Synopses & Reviews
The story of a young man's adventure sailing from Boston, around Cape Horn, to the California coast is a riveting, insightful account of life at sea (and the best surviving account of what it was like in 1834), replete with fascinating historical detail on California before the gold rush. This edition contains a new introduction by Gary Kinder.
About the Author
Gary Kinder is the author of Ship of Gold in the Deep Blue Sea. He lives in Seattle.
Reading Group Guide
1. ?Discuss Dana?s motives for the voyage. What do you feel was the predominating factor in his decision to undertake such a journey? What were the risks involved, and how serious do you feel they were? What is your view of Dana?s momentous choice?
2. ?What do you make of Dana?s attitude toward religion, and religious instruction? Do you agree or not? Why? Is his a perspective that is anachronistic, or not?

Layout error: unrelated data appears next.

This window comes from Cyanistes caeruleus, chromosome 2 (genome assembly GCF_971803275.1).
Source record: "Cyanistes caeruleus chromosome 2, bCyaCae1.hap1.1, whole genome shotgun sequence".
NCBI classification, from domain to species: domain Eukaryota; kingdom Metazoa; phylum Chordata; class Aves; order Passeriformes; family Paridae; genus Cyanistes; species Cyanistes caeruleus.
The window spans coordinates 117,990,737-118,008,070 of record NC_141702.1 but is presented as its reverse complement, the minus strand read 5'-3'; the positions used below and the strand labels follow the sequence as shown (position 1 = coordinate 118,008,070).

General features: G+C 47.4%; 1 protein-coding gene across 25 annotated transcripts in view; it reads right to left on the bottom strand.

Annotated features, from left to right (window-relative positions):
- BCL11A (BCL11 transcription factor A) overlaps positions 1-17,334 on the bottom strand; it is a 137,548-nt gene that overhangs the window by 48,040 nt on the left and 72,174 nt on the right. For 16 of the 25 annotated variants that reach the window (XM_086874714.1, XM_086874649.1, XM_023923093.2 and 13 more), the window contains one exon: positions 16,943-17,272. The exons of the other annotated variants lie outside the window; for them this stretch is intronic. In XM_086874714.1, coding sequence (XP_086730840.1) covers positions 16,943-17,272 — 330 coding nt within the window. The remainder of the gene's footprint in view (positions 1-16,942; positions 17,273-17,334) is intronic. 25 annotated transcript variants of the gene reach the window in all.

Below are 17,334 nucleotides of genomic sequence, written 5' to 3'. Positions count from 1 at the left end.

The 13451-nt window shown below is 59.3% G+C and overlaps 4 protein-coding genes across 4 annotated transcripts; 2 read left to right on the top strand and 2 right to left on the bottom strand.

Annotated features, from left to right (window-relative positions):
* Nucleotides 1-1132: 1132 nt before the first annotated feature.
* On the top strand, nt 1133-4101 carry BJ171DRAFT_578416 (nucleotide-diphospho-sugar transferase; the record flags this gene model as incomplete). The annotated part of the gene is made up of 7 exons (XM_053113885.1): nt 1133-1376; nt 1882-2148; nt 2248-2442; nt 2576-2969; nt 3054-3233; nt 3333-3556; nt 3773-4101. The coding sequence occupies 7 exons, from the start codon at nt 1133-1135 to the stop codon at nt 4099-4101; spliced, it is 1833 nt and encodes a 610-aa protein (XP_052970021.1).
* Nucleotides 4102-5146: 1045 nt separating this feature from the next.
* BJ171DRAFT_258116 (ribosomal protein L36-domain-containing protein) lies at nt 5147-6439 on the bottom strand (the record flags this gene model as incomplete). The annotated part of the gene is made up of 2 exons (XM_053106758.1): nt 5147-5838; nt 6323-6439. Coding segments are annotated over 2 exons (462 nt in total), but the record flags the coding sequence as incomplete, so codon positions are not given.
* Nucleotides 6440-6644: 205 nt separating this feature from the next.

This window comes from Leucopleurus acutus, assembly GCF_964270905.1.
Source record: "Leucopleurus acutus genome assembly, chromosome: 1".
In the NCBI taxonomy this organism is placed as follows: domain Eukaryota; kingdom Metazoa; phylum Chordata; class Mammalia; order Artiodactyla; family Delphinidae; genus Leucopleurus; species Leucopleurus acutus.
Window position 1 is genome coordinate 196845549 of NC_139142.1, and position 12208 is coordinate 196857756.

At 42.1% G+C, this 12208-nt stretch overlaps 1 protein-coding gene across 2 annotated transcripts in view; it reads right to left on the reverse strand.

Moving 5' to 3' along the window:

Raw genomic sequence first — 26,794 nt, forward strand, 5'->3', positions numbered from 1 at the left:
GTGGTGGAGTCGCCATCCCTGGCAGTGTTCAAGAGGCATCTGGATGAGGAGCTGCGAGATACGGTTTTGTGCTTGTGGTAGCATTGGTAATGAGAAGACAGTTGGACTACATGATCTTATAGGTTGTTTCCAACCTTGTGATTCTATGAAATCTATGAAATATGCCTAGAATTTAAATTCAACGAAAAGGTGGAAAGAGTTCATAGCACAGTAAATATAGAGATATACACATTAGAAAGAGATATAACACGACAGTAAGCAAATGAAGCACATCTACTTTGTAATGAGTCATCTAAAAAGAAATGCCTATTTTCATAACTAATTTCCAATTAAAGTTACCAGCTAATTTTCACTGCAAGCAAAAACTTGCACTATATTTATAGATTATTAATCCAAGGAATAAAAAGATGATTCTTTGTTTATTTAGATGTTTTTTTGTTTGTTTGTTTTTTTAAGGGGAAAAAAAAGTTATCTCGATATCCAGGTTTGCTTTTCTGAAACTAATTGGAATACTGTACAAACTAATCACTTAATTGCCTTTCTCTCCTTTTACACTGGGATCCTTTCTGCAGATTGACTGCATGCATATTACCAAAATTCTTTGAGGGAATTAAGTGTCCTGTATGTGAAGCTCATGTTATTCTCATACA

3. ?How does social class play a role in the book? Discuss the implications of Dana?s background. How did it affect his experience on the ship? Did you find it important, or inconsequential?
4. ?What is your opinion of the book?s stark realism? Does Dana have an agenda in writing the book? If so, what is it? Do you think the experience was a positive one for Dana, or not?
5. ?What is the role of nature and the outdoors for Dana? How does he view the American West? How does his voyage attest to his view of the outdoors? Does this view change throughout his experience on the ship? If so, how?
6. ?Discuss the contrasts between Captain Thompson and Captain Faucon. How do their leadership skills differ? Who is more effective, and why? Discuss Dana?s book on a political level. What do his portrayals of each captain reveal?
7. ?Discuss the considerable shift in Dana?s perspective as evidenced in ?Twenty-Four Years After.? How do you account for this change? Do you agree or disagree with the author?s decision to replace the original final chapter with this later account? Why or why not?